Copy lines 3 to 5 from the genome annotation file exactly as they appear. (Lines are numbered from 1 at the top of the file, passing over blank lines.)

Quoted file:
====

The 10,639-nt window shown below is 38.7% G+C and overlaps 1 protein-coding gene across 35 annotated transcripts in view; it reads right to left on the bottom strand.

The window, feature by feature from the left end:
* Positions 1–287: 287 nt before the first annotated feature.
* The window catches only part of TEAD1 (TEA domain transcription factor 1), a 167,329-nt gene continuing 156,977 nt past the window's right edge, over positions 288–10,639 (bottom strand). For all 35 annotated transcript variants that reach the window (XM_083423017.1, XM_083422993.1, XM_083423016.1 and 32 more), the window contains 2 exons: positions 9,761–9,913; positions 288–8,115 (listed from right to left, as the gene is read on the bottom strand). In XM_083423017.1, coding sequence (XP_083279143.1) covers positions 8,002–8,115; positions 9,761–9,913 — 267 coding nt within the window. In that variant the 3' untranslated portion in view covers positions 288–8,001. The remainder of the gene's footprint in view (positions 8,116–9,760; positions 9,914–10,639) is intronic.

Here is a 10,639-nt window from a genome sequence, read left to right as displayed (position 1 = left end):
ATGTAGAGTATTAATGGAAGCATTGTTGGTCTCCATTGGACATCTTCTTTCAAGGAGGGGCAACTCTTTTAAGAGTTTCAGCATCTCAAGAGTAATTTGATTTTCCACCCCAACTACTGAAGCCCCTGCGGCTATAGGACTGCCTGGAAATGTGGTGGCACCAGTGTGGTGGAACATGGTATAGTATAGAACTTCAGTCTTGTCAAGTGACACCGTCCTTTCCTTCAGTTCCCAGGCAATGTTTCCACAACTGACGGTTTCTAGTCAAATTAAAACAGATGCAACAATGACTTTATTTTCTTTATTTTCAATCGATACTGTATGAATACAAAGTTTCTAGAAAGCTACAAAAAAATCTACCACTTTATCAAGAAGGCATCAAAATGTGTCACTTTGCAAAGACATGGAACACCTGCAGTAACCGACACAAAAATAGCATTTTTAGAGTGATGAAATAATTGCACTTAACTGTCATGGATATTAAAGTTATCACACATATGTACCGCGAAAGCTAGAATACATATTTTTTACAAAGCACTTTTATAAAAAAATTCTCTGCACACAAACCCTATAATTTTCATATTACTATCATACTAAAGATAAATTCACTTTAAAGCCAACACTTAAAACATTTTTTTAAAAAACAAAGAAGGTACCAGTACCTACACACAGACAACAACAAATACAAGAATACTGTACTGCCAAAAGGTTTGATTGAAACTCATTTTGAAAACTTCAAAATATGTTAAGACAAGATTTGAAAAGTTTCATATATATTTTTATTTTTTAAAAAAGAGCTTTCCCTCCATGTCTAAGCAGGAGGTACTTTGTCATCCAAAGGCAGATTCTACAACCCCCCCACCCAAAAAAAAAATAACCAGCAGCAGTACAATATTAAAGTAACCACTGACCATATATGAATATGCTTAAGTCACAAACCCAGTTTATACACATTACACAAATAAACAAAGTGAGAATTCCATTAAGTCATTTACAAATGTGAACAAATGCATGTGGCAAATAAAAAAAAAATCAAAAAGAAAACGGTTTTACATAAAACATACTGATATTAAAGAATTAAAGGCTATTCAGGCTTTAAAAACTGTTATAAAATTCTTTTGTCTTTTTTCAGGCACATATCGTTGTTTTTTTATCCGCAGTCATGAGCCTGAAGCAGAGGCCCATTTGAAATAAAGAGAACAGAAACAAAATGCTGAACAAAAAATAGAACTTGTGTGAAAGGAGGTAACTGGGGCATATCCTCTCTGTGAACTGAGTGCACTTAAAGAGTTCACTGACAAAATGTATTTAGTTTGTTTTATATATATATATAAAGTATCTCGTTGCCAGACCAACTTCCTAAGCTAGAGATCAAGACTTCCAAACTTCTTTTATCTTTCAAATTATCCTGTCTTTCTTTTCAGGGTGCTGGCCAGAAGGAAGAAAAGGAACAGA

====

* Positions 1–287: 287 nt before the first annotated feature.
* The window catches only part of TEAD1 (TEA domain transcription factor 1), a 167,329-nt gene continuing 156,977 nt past the window's right edge, over positions 288–10,639 (bottom strand). For all 35 annotated transcript variants that reach the window (XM_083423017.1, XM_083422993.1, XM_083423016.1 and 32 more), the window contains 2 exons: positions 9,761–9,913; positions 288–8,115 (listed from right to left, as the gene is read on the bottom strand). In XM_083423017.1, coding sequence (XP_083279143.1) covers positions 8,002–8,115; positions 9,761–9,913 — 267 coding nt within the window. In that variant the 3' untranslated portion in view covers positions 288–8,001. The remainder of the gene's footprint in view (positions 8,116–9,760; positions 9,914–10,639) is intronic.

Here is a 10,639-nt window from a genome sequence, read left to right as displayed (position 1 = left end):